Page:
There are a few things that I'm convinced happen only on episodes of cable cop shows. Stuff like, say, when a boyfriend finds out his girlfriend is really a man, and then kills her, and then the family kills the boyfriend, and only the intuitive nature and scientific skills of the show's detectives can solve the whole sordid mess. That stuff doesn't happen in real life. Does it?
Another thing I was pretty sure people didn't even do anymore: spank their kids. The notion that corporal punishment is somehow a more effective means of disciplining a child seems antiquated and morally fuzzy, at best, and abusive at worst. But I'm not a parent, so I don't really know. Do people still spank their kids?
They may not, but their coaches might. According to this Chicago Sun-Times story, which we linked to earlier this morning, a volleyball player at Simeon High School was, for the grave crime of missing serves during a game, paddled by his coach. After the player came forward to report the incident, the coach was fired, the paddle was presumably brought low, and the player was ostracized by teammates and fans to the point that he had to quit the team.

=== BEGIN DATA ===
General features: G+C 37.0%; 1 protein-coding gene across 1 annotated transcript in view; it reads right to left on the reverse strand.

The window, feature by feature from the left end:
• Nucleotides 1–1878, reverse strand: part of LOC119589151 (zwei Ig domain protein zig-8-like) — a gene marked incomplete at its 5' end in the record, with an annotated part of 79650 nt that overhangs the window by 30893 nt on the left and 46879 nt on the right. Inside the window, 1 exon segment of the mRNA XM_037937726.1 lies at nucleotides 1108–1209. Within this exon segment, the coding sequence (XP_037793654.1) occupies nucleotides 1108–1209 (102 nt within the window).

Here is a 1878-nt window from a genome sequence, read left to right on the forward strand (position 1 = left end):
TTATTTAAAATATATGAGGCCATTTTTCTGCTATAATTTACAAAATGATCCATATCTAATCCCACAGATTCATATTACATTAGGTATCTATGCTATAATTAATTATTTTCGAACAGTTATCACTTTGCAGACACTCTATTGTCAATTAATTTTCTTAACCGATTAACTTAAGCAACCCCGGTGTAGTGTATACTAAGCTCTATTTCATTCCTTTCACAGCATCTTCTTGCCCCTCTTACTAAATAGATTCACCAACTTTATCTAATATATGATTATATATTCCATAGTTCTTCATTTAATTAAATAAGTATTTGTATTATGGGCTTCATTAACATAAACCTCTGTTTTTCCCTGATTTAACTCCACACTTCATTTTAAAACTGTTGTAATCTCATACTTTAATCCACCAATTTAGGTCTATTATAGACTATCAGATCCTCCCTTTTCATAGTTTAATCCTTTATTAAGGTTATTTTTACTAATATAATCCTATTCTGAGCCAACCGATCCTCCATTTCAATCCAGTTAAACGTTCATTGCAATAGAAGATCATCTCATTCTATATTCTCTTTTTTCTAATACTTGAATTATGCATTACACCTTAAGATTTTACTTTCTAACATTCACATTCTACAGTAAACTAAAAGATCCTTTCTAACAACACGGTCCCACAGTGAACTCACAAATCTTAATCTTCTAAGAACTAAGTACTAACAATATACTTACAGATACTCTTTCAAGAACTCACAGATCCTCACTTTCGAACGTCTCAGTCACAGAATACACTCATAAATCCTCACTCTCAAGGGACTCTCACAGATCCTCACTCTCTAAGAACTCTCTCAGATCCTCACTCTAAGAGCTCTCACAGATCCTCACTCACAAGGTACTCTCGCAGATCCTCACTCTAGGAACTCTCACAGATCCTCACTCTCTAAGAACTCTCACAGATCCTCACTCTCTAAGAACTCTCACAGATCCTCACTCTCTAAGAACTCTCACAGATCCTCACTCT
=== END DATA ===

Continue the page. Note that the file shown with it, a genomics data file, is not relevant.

Now there's an initiative by Chicago Public Schools Chief Arne Duncan to "fire any coach" who violently punishes his players. Well, yes. This is one of these things where a rule, or an initiative, or anything of the sort seems superfluous. Of course a coach like that should be fired. Spanking one's own children, while questionable, is one thing. Beating another's -- for the cost of high school athletics, no less -- is so plainly wrong it almost belies explanation.
So, aspiring high school football coaches/gym teachers/drill instructors of the world: If you read this story and find yourself getting nervous, then you should think about a different line of work. Please try not to hit anyone on your way out.